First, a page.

In April 2009, Jobs underwent a liver transplant at Methodist University Hospital Transplant Institute in Memphis, Tennessee. Jobs’ prognosis was described as “excellent”.
On January 17, 2011, a year and a half after Jobs returned to work following the liver transplant, Apple announced that he had been granted a medical leave of absence. Jobs announced his leave in a letter to employees, stating his decision was made “so he could focus on his health”. As it did at the time of his 2009 medical leave, Apple announced that Tim Cook would run day-to-day operations and that Jobs would continue to be involved in major strategic decisions at the company. While on leave, Jobs appeared at the iPad 2 launch event on March 2, the WWDC keynote introducing iCloud on June 6, and before the Cupertino City Council on June 7.
On August 24, 2011, Jobs announced his resignation as Apple’s CEO, writing to the board, “I have always said if there ever came a day when I could no longer meet my duties and expectations as Apple’s CEO, I would be the first to let you know. Unfortunately, that day has come.” Jobs became chairman of the board and named Tim Cook as his successor as CEO. Jobs continued to work for Apple until the day before his death six weeks later.
Jobs died at his Palo Alto, California, home around 3 p.m. (PDT) on October 5, 2011, due to complications from a relapse of his previously treated islet-cell pancreatic neuroendocrine tumor, which resulted in respiratory arrest. He had lost consciousness the day before and died with his wife, children, and sisters at his side. His sister, Mona Simpson, described his death thus: “Steve’s final words, hours earlier, were monosyllables, repeated three times. Before embarking, he’d looked at his sister Patty, then for a long time at his children, then at his life’s partner, Laurene, and then over their shoulders past them. Steve’s final words were: ‘Oh wow. Oh wow. Oh wow.'” He then lost consciousness and died several hours later. A small private funeral was held on October 7, 2011, the details of which, out of respect for Jobs’s family, were not made public.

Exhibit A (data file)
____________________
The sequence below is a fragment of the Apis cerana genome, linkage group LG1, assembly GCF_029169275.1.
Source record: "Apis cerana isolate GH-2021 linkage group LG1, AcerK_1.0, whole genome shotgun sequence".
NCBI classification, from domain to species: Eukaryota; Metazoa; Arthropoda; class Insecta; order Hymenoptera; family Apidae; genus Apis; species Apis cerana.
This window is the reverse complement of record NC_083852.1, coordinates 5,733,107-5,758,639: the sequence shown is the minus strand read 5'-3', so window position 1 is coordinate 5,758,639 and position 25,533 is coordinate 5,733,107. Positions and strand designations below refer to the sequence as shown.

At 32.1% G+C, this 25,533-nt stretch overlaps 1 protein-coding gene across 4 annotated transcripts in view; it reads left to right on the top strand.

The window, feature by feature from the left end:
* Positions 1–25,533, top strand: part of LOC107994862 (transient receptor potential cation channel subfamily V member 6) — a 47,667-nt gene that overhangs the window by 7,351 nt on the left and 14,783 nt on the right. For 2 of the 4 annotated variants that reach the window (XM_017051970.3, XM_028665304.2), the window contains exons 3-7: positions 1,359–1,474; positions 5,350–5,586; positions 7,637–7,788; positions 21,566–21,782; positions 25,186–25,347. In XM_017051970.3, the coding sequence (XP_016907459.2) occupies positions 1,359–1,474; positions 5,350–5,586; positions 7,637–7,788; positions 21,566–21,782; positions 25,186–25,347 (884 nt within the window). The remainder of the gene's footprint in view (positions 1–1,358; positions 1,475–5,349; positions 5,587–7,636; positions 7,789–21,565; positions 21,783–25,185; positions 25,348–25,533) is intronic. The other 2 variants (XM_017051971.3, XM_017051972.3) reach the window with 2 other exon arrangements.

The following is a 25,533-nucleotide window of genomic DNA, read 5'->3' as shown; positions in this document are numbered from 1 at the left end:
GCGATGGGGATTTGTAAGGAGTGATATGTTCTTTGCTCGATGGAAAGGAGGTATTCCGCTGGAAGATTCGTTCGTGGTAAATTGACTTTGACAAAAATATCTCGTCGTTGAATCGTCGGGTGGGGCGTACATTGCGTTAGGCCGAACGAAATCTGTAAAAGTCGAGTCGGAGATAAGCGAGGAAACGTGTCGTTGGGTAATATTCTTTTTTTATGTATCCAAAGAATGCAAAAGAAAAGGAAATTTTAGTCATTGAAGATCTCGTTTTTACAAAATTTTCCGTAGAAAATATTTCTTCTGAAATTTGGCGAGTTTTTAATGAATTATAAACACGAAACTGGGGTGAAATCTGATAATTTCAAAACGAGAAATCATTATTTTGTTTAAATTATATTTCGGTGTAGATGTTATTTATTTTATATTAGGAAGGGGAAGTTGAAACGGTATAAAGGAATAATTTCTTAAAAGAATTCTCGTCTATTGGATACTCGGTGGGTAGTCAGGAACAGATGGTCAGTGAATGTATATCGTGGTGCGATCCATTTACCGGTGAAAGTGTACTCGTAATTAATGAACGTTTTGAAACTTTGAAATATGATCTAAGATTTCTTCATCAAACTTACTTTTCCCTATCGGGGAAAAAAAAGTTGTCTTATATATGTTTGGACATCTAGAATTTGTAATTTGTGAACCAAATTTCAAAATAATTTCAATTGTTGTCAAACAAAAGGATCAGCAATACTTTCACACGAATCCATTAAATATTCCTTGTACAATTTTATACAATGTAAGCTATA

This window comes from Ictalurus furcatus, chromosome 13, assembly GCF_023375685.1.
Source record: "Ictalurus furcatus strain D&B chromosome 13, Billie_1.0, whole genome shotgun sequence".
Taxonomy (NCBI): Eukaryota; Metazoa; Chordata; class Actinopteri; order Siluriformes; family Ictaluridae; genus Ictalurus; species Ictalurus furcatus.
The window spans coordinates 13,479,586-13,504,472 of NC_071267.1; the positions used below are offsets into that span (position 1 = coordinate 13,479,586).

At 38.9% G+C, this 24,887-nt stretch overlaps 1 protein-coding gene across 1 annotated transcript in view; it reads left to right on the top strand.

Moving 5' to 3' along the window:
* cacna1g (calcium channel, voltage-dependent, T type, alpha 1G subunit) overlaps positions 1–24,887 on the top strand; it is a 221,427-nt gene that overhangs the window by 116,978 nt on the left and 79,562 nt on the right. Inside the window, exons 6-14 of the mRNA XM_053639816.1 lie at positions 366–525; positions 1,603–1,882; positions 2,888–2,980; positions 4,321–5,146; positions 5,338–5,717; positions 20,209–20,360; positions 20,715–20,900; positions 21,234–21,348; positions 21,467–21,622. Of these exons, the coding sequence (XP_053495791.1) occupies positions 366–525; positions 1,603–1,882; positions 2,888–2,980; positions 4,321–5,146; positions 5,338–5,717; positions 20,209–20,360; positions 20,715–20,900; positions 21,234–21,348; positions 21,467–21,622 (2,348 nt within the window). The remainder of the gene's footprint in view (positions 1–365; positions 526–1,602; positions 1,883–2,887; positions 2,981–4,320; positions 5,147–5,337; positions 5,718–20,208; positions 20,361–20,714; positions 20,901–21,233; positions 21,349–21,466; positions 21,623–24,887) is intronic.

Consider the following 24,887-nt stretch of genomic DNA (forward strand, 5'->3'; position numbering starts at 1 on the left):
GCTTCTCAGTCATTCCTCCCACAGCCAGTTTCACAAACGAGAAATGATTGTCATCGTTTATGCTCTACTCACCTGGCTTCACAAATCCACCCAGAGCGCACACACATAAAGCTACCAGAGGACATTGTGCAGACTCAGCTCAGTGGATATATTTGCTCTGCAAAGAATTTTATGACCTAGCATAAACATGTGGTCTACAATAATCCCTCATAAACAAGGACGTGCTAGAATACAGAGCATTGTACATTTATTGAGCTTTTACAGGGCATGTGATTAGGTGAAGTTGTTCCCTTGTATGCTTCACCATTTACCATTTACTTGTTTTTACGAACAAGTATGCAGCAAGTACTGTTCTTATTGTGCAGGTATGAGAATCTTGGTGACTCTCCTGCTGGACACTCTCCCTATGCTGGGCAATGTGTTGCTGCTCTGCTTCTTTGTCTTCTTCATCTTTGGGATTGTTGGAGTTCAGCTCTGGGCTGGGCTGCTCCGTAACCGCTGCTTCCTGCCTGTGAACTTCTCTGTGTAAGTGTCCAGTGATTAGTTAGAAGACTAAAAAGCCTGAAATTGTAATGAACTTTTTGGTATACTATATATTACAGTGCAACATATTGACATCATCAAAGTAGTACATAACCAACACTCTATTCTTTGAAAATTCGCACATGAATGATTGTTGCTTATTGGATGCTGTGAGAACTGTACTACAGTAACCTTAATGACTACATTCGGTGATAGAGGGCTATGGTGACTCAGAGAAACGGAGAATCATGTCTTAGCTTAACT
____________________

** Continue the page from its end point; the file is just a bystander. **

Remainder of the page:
Apple and Pixar each issued announcements of his death. Apple announced on the same day that they had no plans for a public service, but were encouraging “well-wishers” to send their remembrance messages to an email address created to receive such messages. Apple and Microsoft both flew their flags at half-staff throughout their respective headquarters and campuses.
California Governor Jerry Brown declared Sunday, October 16, 2011, to be “Steve Jobs Day”. On that day, an invitation-only memorial was held at Stanford University. Those in attendance included Apple and other tech company executives, members of the media, celebrities, close friends of Jobs, and politicians, along with Jobs’s family. Bono, Yo Yo Ma, and Joan Baez performed at the service, which lasted longer than an hour. The service was highly secured, with guards at all of the university’s gates, and a helicopter flying overhead from an area news station. Each attendee was given a small brown box as a “farewell gift” from Jobs. The box contained a copy of the Autobiography of a Yogi by Paramahansa Yogananda.
Apple co-founder Steve Wozniak, former owner of what would become Pixar, George Lucas, a former rival, Microsoft co-founder Bill Gates, and President Barack Obama all offered statements in response to his death.
Jobs is buried in an unmarked grave at Alta Mesa Memorial Park, the only nonsectarian cemetery in Palo Alto.